‘Ibb and Obb’ plays with Gravity

Ibb+and+Obb

Ibb and Obb

George Treviranus, Staff Writer

If there’s one thing I appreciate most in a gaming experience, it is storytelling through minimalism. A few games have come out in the last two years that reflect that philosophy well: Bastion, Journey and FEZ to name a few. With Ibb & Obb, we have yet another compelling indie title that focuses heavily on puzzles and adventure.

You play as, you guessed it, Ibb and Obb. The game’s niche style is that of double-sided levels, such that jumping through a small opening in the ground lets you interact with the bottom portion of the stage.

As such, gravity is reversed. It poses a unique way of defeating foes, where one player must be below, while the other is on top. By touching the enemies’ small white orb (or sometimes very big) opposite to the enemy, it will cause them to disappear and little crystals left to collect. These crystals will disappear over time, so it’s essential that teamwork takes place fluidly and timely.

It felt as though this requirement to cooperate is what helps push this title to be so fun. I can’t say I’ve had this much fun with friends in a long time. Certainly, it’s rewarding and keeps you coming back to get the highest score possible. In fact, not only is multi-player encouraged, but single player is almost like Hard Mode by comparison, where each analog on your PS3 controller controllers either Ibb or Obb. If there is a drawback to the gameplay, it lies in single player mode.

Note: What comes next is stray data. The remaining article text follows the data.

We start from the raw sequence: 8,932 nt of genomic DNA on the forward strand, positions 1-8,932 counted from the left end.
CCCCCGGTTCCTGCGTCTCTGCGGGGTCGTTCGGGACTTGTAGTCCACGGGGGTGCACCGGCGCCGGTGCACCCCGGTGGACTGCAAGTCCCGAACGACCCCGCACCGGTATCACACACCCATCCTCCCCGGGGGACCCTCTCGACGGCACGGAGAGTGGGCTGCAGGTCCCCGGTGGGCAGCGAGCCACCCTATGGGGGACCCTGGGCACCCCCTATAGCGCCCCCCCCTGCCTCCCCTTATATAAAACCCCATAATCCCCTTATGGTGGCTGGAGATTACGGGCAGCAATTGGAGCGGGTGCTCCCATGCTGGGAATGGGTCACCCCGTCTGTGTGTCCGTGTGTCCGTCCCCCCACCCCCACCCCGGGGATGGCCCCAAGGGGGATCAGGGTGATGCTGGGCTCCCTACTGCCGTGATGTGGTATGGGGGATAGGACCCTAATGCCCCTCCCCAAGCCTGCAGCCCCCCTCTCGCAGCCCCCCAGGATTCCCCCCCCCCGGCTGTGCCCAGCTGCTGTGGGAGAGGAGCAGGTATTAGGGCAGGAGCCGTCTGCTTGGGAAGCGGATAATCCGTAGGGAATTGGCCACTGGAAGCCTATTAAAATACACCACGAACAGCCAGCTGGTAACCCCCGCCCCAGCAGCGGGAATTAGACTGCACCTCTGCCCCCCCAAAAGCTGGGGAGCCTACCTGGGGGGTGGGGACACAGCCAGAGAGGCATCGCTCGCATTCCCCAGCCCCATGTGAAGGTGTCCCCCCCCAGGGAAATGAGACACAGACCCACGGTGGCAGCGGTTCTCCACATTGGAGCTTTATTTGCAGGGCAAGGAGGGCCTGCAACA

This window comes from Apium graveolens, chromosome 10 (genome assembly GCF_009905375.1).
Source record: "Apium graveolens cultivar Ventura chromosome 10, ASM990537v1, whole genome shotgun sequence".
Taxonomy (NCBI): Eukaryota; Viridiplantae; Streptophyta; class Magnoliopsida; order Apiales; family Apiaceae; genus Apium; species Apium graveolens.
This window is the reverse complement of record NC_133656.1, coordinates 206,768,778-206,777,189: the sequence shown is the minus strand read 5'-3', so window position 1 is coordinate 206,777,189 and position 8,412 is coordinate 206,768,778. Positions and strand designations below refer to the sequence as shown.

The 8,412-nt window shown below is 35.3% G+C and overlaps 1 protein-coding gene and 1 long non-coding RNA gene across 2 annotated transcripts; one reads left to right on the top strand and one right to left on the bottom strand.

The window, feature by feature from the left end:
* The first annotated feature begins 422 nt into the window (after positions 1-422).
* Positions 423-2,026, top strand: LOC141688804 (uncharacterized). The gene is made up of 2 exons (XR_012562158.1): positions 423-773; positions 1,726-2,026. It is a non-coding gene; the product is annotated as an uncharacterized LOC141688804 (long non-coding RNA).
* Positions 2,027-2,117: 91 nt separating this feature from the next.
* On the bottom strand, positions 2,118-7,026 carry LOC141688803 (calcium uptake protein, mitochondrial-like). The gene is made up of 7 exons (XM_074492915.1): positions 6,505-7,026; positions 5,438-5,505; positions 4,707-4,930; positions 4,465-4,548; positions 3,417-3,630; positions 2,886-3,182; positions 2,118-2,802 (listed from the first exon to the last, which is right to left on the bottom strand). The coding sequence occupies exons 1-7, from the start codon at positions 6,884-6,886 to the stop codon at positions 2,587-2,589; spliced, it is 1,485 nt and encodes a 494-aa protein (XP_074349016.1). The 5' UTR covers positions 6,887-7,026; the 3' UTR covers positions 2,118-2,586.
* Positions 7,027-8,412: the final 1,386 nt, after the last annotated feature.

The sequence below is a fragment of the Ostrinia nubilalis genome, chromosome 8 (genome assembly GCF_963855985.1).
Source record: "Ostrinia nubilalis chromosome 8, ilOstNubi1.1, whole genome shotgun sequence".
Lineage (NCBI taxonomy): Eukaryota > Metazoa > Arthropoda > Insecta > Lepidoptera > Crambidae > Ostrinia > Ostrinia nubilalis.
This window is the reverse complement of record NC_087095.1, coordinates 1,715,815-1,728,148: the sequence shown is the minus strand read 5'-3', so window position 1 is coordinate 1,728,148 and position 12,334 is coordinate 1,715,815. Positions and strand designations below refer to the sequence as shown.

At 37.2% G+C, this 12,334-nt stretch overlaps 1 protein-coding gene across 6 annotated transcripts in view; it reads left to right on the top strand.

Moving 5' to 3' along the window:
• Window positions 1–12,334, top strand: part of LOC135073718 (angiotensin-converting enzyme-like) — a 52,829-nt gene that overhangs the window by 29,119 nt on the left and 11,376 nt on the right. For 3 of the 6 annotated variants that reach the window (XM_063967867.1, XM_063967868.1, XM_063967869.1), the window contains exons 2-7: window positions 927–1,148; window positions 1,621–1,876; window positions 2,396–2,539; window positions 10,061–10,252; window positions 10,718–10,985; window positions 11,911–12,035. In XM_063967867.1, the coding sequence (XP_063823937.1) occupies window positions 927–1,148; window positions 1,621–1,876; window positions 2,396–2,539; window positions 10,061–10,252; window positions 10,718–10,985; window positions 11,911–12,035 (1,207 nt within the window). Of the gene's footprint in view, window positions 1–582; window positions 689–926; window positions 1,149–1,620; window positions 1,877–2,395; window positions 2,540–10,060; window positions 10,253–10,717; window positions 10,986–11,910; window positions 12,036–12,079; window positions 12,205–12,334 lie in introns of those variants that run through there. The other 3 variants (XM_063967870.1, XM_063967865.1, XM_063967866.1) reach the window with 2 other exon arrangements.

Small Easter-egg puzzles are hidden throughout each stage. They provide an extra boost in points and challenge your ability to bring the game’s mechanics to the absolute limit. It’s challenging and brings a unique twist to side-scrollers.

Apart from raw gameplay and experience, the visuals in the game are dramatically simple and stunning. Smooth gradients and transitions in colors/shapes make for, at the very least, nice eye candy.

It’s clear the developers tried to do the most with a limited palette of visual elements. Speaking of which, the user interface of the game is non-existent, which is to be expected considering the only actions are running and jumping.

The music compliments everything nicely, as well. It is subtle but small interactions yield pleasant sounds.

The jingling of bells is common and adds to the sound design in a positive manner.

Overall, Ibb and Obb is a great multiplayer experience. It brings solid visual and conceptual experiences to a challenging puzzle platformer.

What’s better is its price point at only $10 on the PlayStation Store.